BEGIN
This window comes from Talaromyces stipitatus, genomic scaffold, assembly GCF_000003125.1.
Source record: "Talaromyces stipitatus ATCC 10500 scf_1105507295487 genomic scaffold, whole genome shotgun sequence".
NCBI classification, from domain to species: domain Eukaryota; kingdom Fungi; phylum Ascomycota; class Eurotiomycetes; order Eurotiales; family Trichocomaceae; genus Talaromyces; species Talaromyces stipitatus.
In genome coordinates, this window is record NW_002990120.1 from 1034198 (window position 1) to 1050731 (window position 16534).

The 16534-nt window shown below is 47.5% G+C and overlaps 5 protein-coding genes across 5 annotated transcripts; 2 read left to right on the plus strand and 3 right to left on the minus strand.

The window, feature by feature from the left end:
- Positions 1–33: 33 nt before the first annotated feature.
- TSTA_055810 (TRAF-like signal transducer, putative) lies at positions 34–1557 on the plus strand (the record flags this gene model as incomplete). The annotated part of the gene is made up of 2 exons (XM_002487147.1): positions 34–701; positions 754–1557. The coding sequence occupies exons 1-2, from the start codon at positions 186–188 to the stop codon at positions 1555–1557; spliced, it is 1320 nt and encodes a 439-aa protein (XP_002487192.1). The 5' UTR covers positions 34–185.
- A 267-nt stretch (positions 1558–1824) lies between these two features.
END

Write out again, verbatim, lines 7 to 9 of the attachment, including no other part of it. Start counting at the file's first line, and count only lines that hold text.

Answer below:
- Positions 1–33: 33 nt before the first annotated feature.
- TSTA_055810 (TRAF-like signal transducer, putative) lies at positions 34–1557 on the plus strand (the record flags this gene model as incomplete). The annotated part of the gene is made up of 2 exons (XM_002487147.1): positions 34–701; positions 754–1557. The coding sequence occupies exons 1-2, from the start codon at positions 186–188 to the stop codon at positions 1555–1557; spliced, it is 1320 nt and encodes a 439-aa protein (XP_002487192.1). The 5' UTR covers positions 34–185.
- A 267-nt stretch (positions 1558–1824) lies between these two features.